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Article
December 1962

Standards of Reference

Author Affiliations

Department of Dermatology Wayne State University College of Medicine 1401 Rivard St. Detroit

Arch Dermatol. 1962;86(6):707. doi:10.1001/archderm.1962.01590120005001

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Abstract

One of the most important prerequisites of any type of scientific investigation is a generally accepted standard of reference. As times change and scientific effort becomes more refined, standards must be adjusted. The king's foot as a unit of length was replaced by a fraction of the earth's circumference. This definition had to be changed to a multiple of a certain spectral wave length.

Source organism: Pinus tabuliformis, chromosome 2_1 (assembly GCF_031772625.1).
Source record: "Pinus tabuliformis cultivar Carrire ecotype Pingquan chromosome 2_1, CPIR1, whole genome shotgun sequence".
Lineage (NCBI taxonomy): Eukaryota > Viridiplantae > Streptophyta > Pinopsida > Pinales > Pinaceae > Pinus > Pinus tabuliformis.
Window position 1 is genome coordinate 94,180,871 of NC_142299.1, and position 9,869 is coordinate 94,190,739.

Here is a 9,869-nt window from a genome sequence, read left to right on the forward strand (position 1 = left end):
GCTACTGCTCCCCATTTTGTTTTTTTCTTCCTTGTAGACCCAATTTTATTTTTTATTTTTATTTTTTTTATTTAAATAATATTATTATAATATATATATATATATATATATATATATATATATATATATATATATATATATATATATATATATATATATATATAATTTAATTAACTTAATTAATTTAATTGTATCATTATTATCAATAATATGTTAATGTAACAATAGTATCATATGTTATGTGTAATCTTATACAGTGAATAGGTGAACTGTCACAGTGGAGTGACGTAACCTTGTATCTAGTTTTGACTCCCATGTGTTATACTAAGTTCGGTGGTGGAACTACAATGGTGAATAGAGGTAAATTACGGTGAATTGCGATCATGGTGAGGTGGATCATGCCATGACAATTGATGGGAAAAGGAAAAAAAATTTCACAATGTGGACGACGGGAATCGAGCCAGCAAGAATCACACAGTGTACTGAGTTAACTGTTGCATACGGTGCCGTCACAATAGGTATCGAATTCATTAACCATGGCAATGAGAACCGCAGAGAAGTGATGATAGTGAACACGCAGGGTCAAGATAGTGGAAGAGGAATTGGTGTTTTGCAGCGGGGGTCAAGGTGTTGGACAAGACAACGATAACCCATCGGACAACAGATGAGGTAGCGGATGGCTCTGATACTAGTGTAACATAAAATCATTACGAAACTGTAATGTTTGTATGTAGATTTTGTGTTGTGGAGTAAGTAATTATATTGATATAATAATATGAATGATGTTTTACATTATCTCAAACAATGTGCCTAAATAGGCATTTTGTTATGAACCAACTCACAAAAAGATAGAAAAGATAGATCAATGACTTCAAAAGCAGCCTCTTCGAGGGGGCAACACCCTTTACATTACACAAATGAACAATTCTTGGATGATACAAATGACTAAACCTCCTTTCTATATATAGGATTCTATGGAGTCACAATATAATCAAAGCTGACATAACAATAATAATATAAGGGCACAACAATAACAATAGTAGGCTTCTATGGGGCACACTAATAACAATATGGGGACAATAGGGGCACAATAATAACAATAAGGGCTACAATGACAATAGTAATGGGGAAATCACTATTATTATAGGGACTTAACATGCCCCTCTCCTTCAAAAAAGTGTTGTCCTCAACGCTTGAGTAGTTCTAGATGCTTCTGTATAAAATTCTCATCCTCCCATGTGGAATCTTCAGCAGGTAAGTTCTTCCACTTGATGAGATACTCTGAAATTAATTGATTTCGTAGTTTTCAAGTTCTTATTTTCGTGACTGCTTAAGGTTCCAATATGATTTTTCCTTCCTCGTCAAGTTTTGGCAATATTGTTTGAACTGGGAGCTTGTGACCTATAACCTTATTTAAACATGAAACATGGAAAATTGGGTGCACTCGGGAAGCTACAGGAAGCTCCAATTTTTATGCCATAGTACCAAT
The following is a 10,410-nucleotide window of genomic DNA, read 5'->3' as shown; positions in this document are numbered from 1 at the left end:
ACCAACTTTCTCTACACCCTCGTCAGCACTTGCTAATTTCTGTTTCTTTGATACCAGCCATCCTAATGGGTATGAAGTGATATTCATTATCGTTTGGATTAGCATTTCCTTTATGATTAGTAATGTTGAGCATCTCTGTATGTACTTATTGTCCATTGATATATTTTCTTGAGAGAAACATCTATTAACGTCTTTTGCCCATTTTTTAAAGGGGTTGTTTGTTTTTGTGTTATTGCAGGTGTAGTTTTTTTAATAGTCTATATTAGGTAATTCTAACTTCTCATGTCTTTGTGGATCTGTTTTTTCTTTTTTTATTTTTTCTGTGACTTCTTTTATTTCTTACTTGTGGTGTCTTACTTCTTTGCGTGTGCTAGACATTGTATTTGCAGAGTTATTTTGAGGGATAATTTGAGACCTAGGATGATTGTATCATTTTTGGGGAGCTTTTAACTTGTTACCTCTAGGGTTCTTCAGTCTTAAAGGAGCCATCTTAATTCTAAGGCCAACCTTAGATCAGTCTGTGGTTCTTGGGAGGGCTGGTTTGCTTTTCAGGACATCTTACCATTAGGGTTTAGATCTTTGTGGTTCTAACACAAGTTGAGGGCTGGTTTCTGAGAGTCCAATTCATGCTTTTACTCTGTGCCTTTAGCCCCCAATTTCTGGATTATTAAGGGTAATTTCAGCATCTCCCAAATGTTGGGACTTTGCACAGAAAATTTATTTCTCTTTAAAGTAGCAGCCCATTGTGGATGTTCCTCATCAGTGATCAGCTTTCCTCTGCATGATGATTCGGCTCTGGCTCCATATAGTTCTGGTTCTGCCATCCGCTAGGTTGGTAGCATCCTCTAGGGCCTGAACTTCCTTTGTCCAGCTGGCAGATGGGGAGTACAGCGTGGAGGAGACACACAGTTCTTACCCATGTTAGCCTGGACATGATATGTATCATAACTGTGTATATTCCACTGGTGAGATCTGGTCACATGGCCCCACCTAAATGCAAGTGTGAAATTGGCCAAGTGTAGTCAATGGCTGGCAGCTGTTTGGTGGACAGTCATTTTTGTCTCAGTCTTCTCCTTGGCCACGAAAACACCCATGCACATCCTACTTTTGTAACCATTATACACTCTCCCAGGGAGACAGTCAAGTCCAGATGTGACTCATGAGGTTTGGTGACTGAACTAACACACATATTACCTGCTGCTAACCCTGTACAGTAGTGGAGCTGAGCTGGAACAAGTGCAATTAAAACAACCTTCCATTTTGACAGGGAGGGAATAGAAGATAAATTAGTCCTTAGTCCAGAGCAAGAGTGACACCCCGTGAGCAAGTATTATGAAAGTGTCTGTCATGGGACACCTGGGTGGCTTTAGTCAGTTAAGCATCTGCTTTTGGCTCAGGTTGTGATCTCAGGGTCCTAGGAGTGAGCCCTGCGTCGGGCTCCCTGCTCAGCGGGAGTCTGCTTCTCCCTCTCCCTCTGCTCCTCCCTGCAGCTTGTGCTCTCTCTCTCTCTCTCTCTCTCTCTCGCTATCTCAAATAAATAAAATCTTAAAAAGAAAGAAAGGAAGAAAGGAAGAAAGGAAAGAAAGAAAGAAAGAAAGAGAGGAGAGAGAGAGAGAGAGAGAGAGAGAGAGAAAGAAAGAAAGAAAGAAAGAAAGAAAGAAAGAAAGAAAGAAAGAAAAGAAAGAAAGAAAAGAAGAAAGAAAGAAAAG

Early microscopists examined teased tissues without the benefit of stains. They described the dermis as a reticulum and the epidermis as the rete mucosum. Technical advances made it possible to cut thin sections and stain them in brilliant colors. The histopathologist's standard of reference thus became the 5μ paraffin section stained with hematoxylin and eosin. Not a bad standard, but certainly not an unchangeable one. Unfortunately, for too many pathologists in general and dermatopathologists in particular, the "hematoxylin and eosin section" has become more than a

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